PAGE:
For a film to tackle the numbing effects of post-crisis dissociation with its entire formal being should be laudable. Leave No Trace, however, falls somewhat flat amidst this ambition – funnily enough, mostly due to the success of the attempt. By no means a poor film, it’s instead one that never quite takes off; exceptional performances and dense thematic complexity are belied by the sense of shambling, dissociated melancholy that ultimately fails it. While the core is genuinely rich, the way it’s unspooled lacks the same power.
But what force it has comes from the exceptional relationship at the centre. Ben Foster and Thomasin McKenzie play Will and Tom, a father-daughter duo living and surviving out in the Oregon wilderness. He trains her in stealth and survival, teaching her to fend off the elements, and, more importantly, leave no trace of their presence. Soon enough, however, modernity comes calling to spoil their Walden-esque existence. Initial scenes outline this relationship, the younger’s irritation with frugality tempered by a deep paternal trust. It’s a trust barely contextualized in actual language. Foster, in an unusually subtle performance, conveys his trauma, paranoia, and grief mostly through squints and sighs, his rough beard and perennial shemagh scarf denoting a permanent veteran. McKenzie – in a stunning, wide-ranging performance – seems a wide-eyed, naive opposite; however, behind this comes a knowing glint, the actor countering any presumed openness with an equitable weariness.
It’s an affectation of confusion and disorder against any attempt at self-reconciliation
Where the two might seem linked in mutual mistrust of the modern world, however, the film doesn’t fall into such an easy nature vs. civilisation narrative. The philosophical differences in this relationship are subtle, playing steadily out through the course. The twin figures of isolation and conformism need not remain so separate; to that end, the creeping modernity that Will so fears is less a symptom of the world, than his own inability to make a place within it. Perversely, much of the woodland here is not full of natural, vibrant splendour, but is instead wetted, made grey by the fog, rain, and mud. Conversely, the manmade is not entirely comprised of slick IKEA forms, but the decaying modernity of Americana. It’s an affectation of confusion and disorder against any attempt at normalcy; the traumatised characters simply lack grounding in even subjective reality.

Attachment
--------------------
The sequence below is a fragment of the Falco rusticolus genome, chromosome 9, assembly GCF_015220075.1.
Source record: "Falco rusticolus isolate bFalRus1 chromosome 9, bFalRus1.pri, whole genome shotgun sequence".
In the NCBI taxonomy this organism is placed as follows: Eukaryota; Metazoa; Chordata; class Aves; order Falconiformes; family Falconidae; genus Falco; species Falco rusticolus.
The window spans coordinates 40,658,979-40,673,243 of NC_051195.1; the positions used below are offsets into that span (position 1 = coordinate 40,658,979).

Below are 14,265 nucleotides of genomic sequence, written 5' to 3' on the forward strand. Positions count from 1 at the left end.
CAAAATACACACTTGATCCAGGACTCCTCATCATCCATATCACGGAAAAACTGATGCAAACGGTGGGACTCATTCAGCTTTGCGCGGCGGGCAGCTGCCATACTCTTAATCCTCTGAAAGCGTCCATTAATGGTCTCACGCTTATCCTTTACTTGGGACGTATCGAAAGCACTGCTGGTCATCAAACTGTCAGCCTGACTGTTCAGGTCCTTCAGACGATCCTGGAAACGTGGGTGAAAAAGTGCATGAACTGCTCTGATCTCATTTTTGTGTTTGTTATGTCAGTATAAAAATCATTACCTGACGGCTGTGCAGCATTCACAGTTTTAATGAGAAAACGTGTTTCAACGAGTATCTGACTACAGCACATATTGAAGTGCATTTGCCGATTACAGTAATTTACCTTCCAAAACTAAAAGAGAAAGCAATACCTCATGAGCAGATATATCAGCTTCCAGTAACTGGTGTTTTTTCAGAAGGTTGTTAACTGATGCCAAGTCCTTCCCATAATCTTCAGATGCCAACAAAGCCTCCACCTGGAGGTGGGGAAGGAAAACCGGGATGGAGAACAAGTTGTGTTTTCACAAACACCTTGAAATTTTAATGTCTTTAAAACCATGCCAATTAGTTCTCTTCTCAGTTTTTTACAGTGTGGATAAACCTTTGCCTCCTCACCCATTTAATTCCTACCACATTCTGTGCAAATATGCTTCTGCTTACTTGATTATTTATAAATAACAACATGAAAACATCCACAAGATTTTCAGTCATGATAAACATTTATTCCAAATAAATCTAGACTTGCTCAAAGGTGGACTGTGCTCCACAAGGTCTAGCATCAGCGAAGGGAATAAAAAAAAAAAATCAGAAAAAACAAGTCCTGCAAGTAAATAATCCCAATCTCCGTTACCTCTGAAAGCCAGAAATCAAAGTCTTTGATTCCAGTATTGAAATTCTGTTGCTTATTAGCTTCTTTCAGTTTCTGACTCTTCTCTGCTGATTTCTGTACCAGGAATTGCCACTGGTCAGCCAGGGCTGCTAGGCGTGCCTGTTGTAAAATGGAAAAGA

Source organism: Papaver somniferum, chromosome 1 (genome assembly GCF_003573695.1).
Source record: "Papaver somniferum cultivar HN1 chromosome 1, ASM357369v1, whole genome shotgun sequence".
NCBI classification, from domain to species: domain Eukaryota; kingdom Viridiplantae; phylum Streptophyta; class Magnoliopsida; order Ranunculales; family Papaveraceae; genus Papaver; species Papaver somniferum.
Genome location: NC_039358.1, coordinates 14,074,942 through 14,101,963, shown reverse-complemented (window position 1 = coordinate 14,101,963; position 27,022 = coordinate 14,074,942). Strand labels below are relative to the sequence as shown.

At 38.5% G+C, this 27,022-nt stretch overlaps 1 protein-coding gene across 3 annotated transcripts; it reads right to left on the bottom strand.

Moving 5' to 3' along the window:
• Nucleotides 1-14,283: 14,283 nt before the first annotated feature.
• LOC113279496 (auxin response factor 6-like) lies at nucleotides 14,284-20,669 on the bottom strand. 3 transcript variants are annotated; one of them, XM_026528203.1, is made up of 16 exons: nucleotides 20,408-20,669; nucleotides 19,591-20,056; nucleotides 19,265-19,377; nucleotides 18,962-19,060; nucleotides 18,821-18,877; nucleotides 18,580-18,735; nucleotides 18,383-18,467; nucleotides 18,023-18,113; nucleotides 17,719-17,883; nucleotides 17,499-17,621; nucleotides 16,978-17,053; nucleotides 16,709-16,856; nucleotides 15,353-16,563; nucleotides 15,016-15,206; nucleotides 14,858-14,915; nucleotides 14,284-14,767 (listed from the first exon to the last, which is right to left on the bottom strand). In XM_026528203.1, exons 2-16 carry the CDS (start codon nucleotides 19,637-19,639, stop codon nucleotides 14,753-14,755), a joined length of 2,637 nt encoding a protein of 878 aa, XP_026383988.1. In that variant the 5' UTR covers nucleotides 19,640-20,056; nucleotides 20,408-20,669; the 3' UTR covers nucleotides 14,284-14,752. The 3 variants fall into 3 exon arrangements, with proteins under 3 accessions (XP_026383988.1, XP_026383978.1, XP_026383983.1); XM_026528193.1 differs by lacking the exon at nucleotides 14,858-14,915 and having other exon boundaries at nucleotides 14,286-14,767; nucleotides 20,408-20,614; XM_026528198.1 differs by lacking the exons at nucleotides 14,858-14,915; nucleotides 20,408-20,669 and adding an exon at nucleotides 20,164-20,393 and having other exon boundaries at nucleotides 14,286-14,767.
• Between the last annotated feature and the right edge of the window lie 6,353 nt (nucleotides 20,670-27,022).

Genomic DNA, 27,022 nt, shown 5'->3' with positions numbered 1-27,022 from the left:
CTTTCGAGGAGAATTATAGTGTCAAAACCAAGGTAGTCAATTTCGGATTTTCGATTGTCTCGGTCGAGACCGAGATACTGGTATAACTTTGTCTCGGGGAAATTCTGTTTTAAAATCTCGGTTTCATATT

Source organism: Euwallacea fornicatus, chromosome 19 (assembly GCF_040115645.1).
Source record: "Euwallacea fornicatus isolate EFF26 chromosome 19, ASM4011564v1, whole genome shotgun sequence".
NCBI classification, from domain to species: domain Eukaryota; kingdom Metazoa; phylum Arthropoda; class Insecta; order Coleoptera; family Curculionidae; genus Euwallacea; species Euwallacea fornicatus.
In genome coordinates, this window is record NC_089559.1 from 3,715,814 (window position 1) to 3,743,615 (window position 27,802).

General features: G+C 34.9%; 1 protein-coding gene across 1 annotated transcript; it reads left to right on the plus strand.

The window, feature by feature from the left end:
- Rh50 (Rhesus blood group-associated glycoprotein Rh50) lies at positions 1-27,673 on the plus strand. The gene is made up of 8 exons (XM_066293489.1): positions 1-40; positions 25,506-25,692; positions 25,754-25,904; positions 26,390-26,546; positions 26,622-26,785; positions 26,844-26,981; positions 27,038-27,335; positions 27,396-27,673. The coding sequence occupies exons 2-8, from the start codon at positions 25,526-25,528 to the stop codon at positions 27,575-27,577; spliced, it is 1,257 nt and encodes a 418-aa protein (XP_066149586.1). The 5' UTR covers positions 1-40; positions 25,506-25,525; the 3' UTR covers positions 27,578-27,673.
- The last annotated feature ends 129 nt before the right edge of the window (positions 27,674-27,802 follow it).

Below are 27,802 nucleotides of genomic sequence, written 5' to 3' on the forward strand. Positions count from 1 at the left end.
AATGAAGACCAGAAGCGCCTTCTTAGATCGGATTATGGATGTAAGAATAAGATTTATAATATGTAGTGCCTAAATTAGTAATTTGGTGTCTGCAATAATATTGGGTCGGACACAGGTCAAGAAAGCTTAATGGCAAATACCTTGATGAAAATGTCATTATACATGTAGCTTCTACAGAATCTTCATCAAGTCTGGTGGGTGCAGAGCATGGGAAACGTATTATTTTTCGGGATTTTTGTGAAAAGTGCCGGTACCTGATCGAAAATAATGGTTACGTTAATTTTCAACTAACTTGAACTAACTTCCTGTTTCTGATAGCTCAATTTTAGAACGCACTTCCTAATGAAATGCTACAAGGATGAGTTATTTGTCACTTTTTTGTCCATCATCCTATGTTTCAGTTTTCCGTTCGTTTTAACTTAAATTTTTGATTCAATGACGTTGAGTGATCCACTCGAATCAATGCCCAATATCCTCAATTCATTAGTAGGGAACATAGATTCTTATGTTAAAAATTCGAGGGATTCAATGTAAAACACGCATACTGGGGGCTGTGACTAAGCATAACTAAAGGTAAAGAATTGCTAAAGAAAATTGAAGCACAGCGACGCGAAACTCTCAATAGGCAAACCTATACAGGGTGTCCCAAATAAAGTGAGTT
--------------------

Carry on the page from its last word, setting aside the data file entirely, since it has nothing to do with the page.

It’s a shame, then, that the result of this considered malaise is so dry. The film just continues, never quite finding a momentum, as each event sluggishly progresses to the next. The cinematography certainly makes an impression, but really only contributes to the problem – so much is drenched in browns, blues, and greys. The changes are all so subtle as to barely register. That theme of the unspoken means a film that plays out half-mute, occasional moments of levity surrounded by simple nothingness. It reflects a kind of dissociative non-presence, certainly, but at the cost of any discernible energy. When, in multiple scenes, Will and Tom trudge freezing through the woods, the sense is of only half-discontent. Likewise, the general quiet of the plot lacks tangible stakes and threat; while not inherently bad, it here makes for something that just can’t catch light.
When that centre is itself so understated, the power of these small incursions are lost over the space of the film
Supporting characters drift in and out, circling around the protagonists only to inform their connection. A councillor or pastor might challenge the father-daughter dynamic, only for their words to be shunted off to some mute resolution between the two. When that centre is itself so understated, the power of these small incursions are lost over the space of the film. Likewise, events come across with only so much meaning. An early part underscores this maddeningly gradual nature. Tom is separated from Will in the social care system. Two girls, beholden to fripperies of modern life, assure her that her dad will never return. They are reunited in the next scene. Naturally, the doubt of both his potential abandonment and her growing apart takes root, but only in the long-run of a two-hour movie. The immediate impression just seems like stasis. While this might make for technically interesting thematic exploration, the moment-to-moment experience comes off as unbearably static.
The film is undeniably well-constructed, with lived-in performances and a firm grasp of tone that help centre a theme of continual disorder and unsettlement. That commitment can’t always make for an engaging experience, however. If the construction is sound, then it fails in its purpose; the ambition is so pointedly meek and confused that it simply shoots itself in the foot at the first opportunity. Leave No Trace allows itself generous room for interpretation and exploration. It’s a shame that it then seems to lack any real presence or cohered being to engage with in the first place.
Header image by Scott Green. Courtesy of Sundance Institute.